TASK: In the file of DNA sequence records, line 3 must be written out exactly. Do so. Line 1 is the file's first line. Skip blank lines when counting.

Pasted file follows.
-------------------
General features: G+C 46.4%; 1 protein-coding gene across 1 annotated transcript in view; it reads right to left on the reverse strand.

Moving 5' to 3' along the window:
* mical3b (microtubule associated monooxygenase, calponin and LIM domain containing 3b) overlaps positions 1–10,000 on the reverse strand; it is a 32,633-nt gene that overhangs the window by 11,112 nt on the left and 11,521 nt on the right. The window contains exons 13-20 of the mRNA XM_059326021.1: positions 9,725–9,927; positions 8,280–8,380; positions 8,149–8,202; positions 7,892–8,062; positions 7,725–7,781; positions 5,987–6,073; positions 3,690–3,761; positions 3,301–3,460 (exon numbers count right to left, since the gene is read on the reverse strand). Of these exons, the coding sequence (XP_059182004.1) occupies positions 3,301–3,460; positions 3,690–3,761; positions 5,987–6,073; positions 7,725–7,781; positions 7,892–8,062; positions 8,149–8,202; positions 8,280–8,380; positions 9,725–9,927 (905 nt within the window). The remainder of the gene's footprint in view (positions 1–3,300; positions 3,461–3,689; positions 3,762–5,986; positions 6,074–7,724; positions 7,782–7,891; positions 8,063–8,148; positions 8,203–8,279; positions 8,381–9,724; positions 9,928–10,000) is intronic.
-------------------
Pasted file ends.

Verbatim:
* mical3b (microtubule associated monooxygenase, calponin and LIM domain containing 3b) overlaps positions 1–10,000 on the reverse strand; it is a 32,633-nt gene that overhangs the window by 11,112 nt on the left and 11,521 nt on the right. The window contains exons 13-20 of the mRNA XM_059326021.1: positions 9,725–9,927; positions 8,280–8,380; positions 8,149–8,202; positions 7,892–8,062; positions 7,725–7,781; positions 5,987–6,073; positions 3,690–3,761; positions 3,301–3,460 (exon numbers count right to left, since the gene is read on the reverse strand). Of these exons, the coding sequence (XP_059182004.1) occupies positions 3,301–3,460; positions 3,690–3,761; positions 5,987–6,073; positions 7,725–7,781; positions 7,892–8,062; positions 8,149–8,202; positions 8,280–8,380; positions 9,725–9,927 (905 nt within the window). The remainder of the gene's footprint in view (positions 1–3,300; positions 3,461–3,689; positions 3,762–5,986; positions 6,074–7,724; positions 7,782–7,891; positions 8,063–8,148; positions 8,203–8,279; positions 8,381–9,724; positions 9,928–10,000) is intronic.